Cruel Mercy by David Mark – Review

cruel mercy book review david mark

By Sarah Morgan

Crime novels. They’re ten a penny, right? Walk into any bookshop and you’ll be confronted by hundreds of them, all covered in quotes proclaiming them to be the best thing since Agatha Christie.

So, how do writers make their work stand out from the crowd?

It can’t be easy – and there are lots of clichéd pitfalls to trip them up. Thankfully, David Mark can be proud of himself because he’s managed to avoid them all so far.

Usually, lead detectives in series (whether on TV or in books) are troubled souls with drink problems and/or relationship issues. But not DS Aector McAvoy, the gentle giant at the heart of Mark’s six novels.

The Scotsman is quiet, doesn’t drink much (a rather cosy Bailey’s is his favourite tipple) and is happily married to his Irish Traveller bride Roisin, the mother of his two chirpy young children.

Usually McAvoy plies his trade on the mean streets of Hull. But Cruel Mercy, the sixth of Mark’s tales featuring his adventures, takes him much further afield to New York. Yes, he’s a real fish out of water there. But then again, McAvoy never really seems to fit in anywhere. And that’s one of the reasons he’s so lovable. He’s just like all those who always feel as if they’re on the outside looking in.

cruel mercy review by david mark

‘Cruel Mercy’ by David Mark

McAvoy is on a mission for Roisin. He wants to find her wayward brother, who journeyed to the city with two friends who later turned up either dead or horrifically wounded after becoming involved in an illegal boxing bout.

“Pushes both himself and his readers”

As Mark’s fans will already be aware, McAvoy has an uncanny instinct for policing as well as a natural warmth that brings people to him. Here, he needs both as he navigates a world he knows little about in a city where he has no friends. Along the way he comes face-to-face with gangsters of various ethnicities.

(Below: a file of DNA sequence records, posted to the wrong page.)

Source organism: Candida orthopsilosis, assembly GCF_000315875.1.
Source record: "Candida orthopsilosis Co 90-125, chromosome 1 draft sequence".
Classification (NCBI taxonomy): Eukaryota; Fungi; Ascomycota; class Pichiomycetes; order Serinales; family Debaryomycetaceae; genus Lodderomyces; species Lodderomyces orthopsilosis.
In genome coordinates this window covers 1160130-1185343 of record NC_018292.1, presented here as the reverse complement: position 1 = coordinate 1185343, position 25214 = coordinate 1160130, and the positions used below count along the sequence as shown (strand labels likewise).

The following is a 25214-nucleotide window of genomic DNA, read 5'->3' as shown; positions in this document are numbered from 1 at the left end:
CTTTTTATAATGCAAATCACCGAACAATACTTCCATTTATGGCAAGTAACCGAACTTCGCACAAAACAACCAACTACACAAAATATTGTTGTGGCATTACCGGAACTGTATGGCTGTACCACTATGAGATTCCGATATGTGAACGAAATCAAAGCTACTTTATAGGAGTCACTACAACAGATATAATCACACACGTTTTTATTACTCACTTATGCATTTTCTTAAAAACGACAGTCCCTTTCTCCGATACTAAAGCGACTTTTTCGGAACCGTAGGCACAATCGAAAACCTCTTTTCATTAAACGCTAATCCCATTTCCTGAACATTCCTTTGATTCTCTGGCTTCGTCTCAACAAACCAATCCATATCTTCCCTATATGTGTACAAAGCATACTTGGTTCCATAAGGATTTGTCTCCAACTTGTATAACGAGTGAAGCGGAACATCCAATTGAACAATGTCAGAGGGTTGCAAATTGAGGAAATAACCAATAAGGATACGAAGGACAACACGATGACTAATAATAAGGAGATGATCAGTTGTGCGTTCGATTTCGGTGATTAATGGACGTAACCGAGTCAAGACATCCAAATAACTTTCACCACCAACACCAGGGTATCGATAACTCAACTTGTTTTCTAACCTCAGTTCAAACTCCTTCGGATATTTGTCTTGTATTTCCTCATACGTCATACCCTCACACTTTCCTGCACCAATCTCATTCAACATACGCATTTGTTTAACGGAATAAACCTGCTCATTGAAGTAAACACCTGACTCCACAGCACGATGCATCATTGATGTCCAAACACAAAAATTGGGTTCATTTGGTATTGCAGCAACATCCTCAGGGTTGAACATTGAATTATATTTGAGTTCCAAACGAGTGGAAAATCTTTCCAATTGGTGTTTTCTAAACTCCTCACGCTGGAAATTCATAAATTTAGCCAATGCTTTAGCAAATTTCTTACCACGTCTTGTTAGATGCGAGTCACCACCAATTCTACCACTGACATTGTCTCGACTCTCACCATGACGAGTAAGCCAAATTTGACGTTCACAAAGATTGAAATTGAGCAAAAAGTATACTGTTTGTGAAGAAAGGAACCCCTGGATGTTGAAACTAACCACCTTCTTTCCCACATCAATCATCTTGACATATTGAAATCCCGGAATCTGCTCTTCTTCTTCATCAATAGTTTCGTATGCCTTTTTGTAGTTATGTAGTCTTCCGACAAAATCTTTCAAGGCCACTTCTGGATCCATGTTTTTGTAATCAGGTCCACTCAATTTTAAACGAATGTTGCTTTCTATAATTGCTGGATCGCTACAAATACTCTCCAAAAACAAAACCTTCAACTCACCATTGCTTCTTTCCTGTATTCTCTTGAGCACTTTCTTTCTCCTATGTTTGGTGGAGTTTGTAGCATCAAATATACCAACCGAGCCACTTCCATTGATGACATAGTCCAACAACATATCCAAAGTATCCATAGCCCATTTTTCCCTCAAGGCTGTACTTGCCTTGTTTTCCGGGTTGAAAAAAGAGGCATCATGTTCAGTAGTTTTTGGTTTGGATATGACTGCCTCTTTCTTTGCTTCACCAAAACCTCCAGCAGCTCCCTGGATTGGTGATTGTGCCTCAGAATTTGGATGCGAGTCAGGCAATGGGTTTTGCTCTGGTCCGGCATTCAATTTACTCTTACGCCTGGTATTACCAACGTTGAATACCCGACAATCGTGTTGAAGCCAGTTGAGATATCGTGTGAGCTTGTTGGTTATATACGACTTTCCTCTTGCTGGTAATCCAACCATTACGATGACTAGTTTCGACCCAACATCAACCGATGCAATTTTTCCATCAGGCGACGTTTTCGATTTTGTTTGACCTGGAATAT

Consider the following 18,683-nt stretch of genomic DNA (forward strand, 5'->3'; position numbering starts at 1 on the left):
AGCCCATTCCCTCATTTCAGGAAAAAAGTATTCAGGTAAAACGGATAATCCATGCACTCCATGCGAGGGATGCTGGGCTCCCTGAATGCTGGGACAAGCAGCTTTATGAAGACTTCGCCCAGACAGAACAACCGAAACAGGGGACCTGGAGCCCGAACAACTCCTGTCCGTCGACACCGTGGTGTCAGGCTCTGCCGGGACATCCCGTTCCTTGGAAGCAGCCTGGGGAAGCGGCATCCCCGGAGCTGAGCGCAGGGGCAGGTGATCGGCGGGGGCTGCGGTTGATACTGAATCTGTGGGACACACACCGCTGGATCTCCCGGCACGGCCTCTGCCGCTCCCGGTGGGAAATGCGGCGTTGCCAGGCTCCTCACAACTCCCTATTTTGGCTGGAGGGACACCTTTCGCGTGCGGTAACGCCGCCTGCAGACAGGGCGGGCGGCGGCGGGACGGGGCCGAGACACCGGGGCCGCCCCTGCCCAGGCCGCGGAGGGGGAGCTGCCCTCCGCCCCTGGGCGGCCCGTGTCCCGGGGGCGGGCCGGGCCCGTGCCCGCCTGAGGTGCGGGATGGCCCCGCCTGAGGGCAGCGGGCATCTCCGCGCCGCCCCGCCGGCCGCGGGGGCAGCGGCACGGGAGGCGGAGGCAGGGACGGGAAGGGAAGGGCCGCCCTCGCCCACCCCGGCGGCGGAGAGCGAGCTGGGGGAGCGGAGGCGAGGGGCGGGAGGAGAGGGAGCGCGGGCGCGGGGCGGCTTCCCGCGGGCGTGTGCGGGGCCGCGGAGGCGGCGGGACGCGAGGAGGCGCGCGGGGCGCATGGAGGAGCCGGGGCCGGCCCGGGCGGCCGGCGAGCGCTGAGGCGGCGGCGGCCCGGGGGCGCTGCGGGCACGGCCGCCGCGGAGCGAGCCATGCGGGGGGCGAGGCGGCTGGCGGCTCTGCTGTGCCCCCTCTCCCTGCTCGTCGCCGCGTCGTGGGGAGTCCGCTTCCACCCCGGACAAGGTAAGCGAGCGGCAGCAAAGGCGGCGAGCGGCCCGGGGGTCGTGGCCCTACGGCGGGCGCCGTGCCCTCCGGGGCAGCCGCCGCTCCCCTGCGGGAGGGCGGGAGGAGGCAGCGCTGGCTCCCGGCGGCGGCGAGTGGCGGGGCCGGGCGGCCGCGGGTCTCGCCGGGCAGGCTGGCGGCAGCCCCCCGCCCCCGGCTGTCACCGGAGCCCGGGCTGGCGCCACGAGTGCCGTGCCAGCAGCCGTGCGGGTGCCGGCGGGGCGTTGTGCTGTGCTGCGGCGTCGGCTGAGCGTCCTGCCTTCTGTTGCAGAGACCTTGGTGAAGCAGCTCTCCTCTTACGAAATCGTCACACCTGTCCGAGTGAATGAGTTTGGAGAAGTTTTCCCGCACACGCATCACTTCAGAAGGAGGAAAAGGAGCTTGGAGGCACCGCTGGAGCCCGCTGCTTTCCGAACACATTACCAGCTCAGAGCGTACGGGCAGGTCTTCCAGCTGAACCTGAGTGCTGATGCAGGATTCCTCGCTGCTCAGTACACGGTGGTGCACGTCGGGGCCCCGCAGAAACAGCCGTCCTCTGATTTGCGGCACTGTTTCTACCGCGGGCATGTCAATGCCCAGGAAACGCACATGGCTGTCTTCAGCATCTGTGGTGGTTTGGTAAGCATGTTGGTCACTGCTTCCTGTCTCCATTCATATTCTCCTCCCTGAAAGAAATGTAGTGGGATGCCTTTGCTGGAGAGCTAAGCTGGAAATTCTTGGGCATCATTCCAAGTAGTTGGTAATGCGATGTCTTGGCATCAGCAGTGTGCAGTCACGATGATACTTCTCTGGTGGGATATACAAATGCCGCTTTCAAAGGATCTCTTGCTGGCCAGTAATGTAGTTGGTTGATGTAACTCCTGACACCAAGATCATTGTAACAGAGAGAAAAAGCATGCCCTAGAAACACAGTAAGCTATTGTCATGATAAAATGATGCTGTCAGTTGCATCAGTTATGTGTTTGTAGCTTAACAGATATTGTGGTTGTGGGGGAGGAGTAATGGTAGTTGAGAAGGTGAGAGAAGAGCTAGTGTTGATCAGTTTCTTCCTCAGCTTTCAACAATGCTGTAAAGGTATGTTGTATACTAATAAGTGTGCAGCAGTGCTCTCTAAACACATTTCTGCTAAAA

For British writers, breathing new life into America’s underworld isn’t easy – it can too easily sound fake. However, Mark brings a freshness and authenticity to the characters and dialogue that makes you wonder where his inspiration came from. They don’t sound as if he’s merely overdosed on episodes of The Sopranos or the Godfather trilogy. It is as if he actually rubbed shoulders with some decidedly nasty folk.

However he’s managed it. The so-called king of the genre, Peter James, would do well to learn a few lessons from him – James too often seems to be coasting, while Mark wants to do something different that pushes both himself and his readers. He also excels at creating vivid pictures of places and atmospheres. So much so it makes you wonder why his books haven’t been snapped up by film or TV yet.

Despite the setting, Mark manages to keep his followers happy by finding a way to bring in McAvoy’s popular, no-nonsense boss Trish Pharoah. Although you are left wondering how she manages to be at his beck and call – have Hull’s criminals gone on hiatus now that the City of Culture has rolled into town?

But it scarcely matters. This is compelling stuff that newcomers and old fans alike will enjoy.




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